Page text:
By Ryan Byrnes
Writing fiction is a democratic art—a market art. Directly speaking to newbies and hopefuls, this is your saving grace. In that twilight where writers aren’t famous enough to snag movie deals, but still good enough to attract the notice of literary agents—at that level, degrees and resumes are useless—all that readers can use to differentiate between two same-genre books are the subtle elements of style that give each book a vague sense of “flavor.”
Is this too abstract? Allow for a concrete example. Think about a movie you have watched twice, thrice, or more; you already knew the plot, you already knew the jump-scares, you could probably recite some scenes from muscle memory. So why watch it again? Maybe your friends dragged you to see it against your will. More likely, you watched it because the movie “just had a certain feel to it” that you wanted to return to.
The writer analog of this feeling is known as texture, and movies can teach us so much about texture—the combination of design elements that gives each story its unique feel. Let’s do an example right now, observing three legendary directors who worked with the same genre of WWII films and yet differentiated themselves vastly through texture. Any wily internet surfer could find these movies online—so grab some popcorn, a blanket, and snuggle up with your cat for an evening of film study!
The first thing you’ll notice about this WWII movie is the lack of color – every scene is either in blindingly bright light or total darkness. This movie has no main character. It’s a collection of jumbled vignettes about random soldiers, each scene jumping in time with no warning or explanation. Instead of two hours of monotonous violence, most of the movie is spent dreading the fight, concentrating the action into brief, extremely jarring bursts. You never actually see the Nazis, making them even more intimidating.
The Grand Budapest Hotel (2014)
A series of framed narratives creates a storybook effect, placing this fable in a tiny square frame within a flashback, within a novel, within the present day. The action is purposely cartoonish, with ridiculously exaggerated shootouts where nobody is actually shot and whimsical chase scenes right out of Scooby Doo. The movie includes plenty of cakes, candies, snowy vistas, impeccably clean uniforms, and ornately decorated mansions. The dialogue is pretentious, ironic, and filled with awkward pauses. Everything is a sweetened shade of pastel pink or powder blue.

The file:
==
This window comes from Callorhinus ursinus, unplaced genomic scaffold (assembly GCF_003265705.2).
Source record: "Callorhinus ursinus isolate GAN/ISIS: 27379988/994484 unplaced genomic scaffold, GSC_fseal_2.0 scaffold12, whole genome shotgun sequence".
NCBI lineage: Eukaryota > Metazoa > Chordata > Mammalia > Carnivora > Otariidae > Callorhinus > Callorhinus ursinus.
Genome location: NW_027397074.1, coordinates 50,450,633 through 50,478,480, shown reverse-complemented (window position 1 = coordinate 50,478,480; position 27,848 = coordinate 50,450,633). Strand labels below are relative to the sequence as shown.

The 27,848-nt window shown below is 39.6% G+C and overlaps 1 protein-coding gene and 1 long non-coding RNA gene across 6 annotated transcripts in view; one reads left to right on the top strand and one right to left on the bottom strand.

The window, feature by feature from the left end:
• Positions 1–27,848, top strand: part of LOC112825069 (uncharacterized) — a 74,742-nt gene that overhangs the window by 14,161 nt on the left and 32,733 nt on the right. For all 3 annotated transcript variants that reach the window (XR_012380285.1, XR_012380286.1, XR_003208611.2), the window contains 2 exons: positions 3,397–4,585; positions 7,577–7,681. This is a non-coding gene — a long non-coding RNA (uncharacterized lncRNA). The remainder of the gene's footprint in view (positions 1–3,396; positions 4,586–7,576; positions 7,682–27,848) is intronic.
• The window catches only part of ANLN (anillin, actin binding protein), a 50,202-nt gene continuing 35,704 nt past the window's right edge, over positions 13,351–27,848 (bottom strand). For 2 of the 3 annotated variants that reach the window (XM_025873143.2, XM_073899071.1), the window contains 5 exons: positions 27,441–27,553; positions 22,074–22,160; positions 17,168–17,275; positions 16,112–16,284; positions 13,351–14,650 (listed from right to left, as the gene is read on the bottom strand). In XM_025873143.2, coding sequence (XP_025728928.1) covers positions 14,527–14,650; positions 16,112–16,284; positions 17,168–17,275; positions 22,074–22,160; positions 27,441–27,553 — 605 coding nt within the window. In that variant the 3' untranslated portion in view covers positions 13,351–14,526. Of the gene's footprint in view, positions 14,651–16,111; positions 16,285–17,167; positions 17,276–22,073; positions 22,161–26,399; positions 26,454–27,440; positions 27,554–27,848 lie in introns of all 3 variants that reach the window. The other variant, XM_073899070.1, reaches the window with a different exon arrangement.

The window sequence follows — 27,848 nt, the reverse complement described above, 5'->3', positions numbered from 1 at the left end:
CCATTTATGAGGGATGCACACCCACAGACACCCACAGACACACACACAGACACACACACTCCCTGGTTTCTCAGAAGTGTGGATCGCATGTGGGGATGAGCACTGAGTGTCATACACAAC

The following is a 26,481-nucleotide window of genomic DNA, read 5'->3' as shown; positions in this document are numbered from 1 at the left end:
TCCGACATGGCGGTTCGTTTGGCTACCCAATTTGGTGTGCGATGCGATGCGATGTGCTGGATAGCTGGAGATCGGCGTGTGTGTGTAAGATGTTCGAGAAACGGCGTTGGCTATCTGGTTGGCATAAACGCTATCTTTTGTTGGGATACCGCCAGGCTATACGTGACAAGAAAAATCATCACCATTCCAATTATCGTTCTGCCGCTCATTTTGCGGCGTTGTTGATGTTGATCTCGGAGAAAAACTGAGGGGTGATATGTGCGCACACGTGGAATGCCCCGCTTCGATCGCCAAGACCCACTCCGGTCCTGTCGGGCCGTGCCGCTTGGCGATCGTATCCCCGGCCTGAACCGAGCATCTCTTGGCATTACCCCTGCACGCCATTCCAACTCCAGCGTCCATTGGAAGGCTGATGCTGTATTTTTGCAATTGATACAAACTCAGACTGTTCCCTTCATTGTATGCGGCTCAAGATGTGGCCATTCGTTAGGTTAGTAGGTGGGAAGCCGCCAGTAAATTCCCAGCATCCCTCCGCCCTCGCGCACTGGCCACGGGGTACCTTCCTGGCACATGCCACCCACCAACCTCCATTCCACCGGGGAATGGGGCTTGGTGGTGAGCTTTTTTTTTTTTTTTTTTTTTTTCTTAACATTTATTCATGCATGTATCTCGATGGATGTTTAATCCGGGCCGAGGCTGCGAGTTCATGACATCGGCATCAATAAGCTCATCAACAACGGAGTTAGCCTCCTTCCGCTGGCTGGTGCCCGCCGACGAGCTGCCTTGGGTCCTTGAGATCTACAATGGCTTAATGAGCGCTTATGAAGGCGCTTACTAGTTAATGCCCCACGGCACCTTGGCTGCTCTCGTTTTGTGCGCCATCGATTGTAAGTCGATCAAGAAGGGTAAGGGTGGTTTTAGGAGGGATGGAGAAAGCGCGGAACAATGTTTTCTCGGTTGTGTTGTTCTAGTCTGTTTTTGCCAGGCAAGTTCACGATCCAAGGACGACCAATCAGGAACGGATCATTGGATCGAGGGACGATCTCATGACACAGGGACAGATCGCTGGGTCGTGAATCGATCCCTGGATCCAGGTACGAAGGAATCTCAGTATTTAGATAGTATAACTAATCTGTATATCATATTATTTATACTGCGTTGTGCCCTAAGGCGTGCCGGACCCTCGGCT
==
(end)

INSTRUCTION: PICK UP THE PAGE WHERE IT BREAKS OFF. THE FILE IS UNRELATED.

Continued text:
The Monuments Men (2014)
Following the traditional three-act story arc, this movie has a purposeful antiquated feel, focusing on a vintage treasure chase reminiscent of an Indiana Jones story. We are given an ensemble cast of classy, well-educated, reluctant heroes. Scenes include a lot of faded yellows like canvas uniforms, bombed-out sandstone churches, and oxidized golden treasures. Characters display chivalry as they spare their enemies, stay faithful to their spouses, and sacrifice themselves for their friends.
And these are just three flavors. Imagine how much potential each writer has to make their work pop within its genre. It’s not enough to just write vivid characters, sympathetic conflicts, and snappy dialogue—any published author, we assume, can do that. An author needs to brand themselves with a unique texture, just like we have observed the vast varieties present between three WWII films. You can do this with an infinite number of devices—poetic devices, colors, voice, setting, and more.
Ryan Byrnes is an intern with Holloway Literary.